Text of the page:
As mentioned above, I love this baby off road. If you were worried the Pint is more of an asphalt surfer, fret not. It takes every single rock, divit, small drop off, branch or twig like a total champ and still feels super cush. I bought mine because I needed a small and portable commuter, but now that I have it I am realizing I'll probably use it off road just as often (if not more). I think this weekend I'll take her down to my actual road to test range and the feel on pavement; I live on one of the best motorcycle drives in Northern Cali, so should be fun!

    Other than all of that, I can say that I am thoroughly addicted. I find myself absolutely rushing to get home every night to get on my board before it gets too dark. Riding at twilight is actually really awesome, that's when the light display really catches my eye.



  • @a1katie said in Pint reviews???:

    Is the board Squirrely? Yes, surprisingly so!

    Check your tire pressure . . . go for 10% of your weight . . . makes for a much smoother ride. From the factory they are often shipped at 20 psi.

    @a1katie said in Pint reviews???:

    Interestingly, on a snowboard I've always favored my Heel side, but on the Pint I'm definitely more comfortable on my Toe side

    I'm the same way coming from snowboarding, but to me, I think it's because heel side I'm going into a blind turn and that freaks me out a bit.

    @a1katie said in Pint reviews???:

    I totally have "grip tape hand" hand right now from constantly picking up my board and reorienting her.

    After several times of this happening to me, I totally pick up my boards UNDER the decks, LOL.

    @a1katie said in Pint reviews???:

    I live on one of the best motorcycle roads in Northern Cali

    I'm from NorCal and I ride a motorcycle, would that be 49? :D



  • @OneDan said in Pint reviews???:

    @a1katie said in Pint reviews???:

    Is the board Squirrely? Yes, surprisingly so!

    Check your tire pressure . . . go for 10% of your weight . . . makes for a much smoother ride. From the factory they are often shipped at 20 psi.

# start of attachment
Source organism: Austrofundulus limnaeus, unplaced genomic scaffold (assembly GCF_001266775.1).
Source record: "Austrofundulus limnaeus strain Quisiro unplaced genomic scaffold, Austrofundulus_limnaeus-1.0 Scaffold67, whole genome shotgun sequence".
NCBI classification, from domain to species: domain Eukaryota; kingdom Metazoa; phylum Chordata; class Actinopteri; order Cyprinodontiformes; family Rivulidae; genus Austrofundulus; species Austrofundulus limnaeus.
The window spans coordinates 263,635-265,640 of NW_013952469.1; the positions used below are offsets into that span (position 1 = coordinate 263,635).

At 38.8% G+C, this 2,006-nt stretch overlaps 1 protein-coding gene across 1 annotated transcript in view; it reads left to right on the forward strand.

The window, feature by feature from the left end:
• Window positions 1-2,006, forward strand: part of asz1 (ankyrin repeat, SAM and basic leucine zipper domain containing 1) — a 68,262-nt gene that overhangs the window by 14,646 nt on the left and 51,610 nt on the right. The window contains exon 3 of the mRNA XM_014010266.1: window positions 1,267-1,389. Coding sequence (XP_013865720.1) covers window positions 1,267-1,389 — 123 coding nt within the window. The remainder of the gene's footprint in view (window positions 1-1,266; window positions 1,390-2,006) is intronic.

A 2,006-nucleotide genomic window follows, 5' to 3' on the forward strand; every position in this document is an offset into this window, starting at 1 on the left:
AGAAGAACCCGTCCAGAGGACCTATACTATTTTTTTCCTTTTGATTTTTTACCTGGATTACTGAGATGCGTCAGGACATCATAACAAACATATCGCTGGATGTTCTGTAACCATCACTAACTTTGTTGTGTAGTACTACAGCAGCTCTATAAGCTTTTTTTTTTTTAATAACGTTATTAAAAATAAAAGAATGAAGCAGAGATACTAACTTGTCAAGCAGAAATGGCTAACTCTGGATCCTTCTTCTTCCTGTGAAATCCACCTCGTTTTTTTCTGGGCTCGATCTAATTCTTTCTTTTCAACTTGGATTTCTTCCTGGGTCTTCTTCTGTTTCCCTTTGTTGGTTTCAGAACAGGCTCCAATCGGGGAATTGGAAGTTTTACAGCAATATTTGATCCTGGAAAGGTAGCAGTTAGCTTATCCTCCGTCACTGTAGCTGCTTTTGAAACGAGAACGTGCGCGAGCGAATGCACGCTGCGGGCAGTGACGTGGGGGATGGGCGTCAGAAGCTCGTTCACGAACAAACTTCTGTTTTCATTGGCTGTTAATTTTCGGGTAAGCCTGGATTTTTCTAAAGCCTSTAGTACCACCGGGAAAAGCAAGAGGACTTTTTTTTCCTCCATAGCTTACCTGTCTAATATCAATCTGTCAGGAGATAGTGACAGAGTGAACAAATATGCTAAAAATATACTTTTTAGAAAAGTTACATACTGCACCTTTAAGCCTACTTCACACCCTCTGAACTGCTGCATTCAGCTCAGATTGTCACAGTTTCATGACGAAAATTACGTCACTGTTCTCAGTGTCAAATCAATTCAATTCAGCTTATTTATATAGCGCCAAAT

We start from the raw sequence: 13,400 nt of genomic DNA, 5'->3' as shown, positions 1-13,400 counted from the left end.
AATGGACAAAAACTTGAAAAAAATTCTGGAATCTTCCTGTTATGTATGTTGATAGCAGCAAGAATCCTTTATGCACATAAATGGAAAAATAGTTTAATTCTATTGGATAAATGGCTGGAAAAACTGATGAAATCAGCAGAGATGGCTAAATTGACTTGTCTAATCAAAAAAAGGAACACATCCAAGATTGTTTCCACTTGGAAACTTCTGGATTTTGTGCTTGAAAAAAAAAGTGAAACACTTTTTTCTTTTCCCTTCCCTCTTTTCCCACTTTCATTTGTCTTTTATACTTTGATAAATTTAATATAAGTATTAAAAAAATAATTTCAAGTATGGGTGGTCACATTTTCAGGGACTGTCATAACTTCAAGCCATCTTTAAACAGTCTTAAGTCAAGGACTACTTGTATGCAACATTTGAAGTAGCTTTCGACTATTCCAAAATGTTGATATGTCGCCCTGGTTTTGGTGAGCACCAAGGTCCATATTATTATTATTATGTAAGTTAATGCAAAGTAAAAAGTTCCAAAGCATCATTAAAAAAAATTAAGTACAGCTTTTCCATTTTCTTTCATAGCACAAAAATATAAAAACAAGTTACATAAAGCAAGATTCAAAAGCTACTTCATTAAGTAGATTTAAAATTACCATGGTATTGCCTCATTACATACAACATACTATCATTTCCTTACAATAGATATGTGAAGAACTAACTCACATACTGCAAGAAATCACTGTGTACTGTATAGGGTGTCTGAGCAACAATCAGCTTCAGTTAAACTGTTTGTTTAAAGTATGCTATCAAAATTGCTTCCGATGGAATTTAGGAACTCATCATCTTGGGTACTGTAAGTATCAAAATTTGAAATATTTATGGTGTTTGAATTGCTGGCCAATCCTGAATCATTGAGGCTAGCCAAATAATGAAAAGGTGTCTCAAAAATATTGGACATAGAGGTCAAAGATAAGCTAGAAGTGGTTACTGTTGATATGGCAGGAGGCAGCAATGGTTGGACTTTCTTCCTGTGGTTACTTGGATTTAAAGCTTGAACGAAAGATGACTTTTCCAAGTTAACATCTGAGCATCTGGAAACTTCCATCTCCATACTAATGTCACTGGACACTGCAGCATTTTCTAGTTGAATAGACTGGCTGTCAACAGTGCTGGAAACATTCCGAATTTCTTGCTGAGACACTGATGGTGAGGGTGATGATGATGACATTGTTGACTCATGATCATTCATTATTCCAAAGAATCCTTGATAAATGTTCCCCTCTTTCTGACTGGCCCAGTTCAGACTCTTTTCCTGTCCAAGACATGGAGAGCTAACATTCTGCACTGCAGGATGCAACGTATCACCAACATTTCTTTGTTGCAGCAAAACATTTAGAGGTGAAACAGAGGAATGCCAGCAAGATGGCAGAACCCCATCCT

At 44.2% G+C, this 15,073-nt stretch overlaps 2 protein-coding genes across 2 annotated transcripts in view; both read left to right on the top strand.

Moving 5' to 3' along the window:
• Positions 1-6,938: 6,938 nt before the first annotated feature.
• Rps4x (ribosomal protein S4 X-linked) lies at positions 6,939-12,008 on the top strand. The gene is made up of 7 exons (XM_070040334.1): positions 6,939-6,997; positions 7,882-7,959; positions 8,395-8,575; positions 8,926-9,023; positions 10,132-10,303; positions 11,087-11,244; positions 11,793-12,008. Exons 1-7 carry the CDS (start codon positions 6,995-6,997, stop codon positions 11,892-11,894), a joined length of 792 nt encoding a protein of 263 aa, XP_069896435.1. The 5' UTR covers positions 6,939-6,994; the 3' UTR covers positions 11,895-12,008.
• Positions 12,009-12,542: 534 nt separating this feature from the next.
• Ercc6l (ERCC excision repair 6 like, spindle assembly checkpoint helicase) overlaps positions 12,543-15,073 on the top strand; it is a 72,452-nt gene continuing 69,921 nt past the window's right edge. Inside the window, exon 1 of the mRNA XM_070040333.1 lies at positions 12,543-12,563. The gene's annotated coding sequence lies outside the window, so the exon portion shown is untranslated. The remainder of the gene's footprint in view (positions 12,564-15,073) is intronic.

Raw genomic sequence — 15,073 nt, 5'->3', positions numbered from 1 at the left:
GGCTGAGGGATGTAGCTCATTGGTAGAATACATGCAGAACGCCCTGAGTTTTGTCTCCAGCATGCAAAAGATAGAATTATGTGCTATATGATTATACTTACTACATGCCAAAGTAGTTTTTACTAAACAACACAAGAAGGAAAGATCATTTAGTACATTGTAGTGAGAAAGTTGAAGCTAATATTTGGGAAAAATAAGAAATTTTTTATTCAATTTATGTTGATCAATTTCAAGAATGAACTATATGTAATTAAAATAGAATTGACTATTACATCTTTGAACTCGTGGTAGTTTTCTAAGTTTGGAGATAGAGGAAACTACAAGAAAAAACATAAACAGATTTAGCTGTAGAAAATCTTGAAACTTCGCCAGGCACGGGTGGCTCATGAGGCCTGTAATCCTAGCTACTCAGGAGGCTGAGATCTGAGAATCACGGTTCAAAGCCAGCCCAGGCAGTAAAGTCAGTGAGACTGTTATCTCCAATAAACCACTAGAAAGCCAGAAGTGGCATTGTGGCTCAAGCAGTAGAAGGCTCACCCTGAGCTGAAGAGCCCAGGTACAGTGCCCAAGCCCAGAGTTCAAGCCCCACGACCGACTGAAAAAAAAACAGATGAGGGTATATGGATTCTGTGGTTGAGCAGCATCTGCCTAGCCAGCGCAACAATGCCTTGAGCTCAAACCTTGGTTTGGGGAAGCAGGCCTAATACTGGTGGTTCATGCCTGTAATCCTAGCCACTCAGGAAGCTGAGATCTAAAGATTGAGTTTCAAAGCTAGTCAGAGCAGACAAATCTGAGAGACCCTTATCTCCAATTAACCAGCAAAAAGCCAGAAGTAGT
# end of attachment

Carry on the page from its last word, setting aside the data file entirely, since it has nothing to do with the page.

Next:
G2K! I'm pretty small so probably am lighter than the "average" assumed rider so I'll look into this first. Honestly, I haven't even checked my PSI yet, and I know I need to.

    @a1katie said in Pint reviews???:

    Interestingly, on a snowboard I've always favored my Heel side, but on the Pint I'm definitely more comfortable on my Toe side

    I'm the same way coming from snowboarding, but to me, I think it's because heel side I'm going into a blind turn and that freaks me out a bit.

    Yeah, for sure. I'm guessing I need to work on rotating my body more.

    @a1katie said in Pint reviews???:

    I totally have "grip tape hand" hand right now from constantly picking up my board and reorienting her.

    After several times of this happening to me, I totally pick up my boards UNDER the decks, LOL.

    @a1katie said in Pint reviews???:

    I live on one of the best motorcycle roads in Northern Cali

    I'm from NorCal and I ride a motorcycle, would that be 49? :D

    Don't I wish! My route is smaller and goes from Livermore to San Jose through the East Bay hills & Mt. Hamilton.



  • AWESOME!!! I REALLY want one now... How long can I wait? That is the real question.

    Thoughts on the heel/toe carve- it makes perfect sense to me. You can control the pressure/angle on your toe edge easier than your heel. Having your eyes on where you are going also helps.



  • @DreamTour said in Pint reviews???: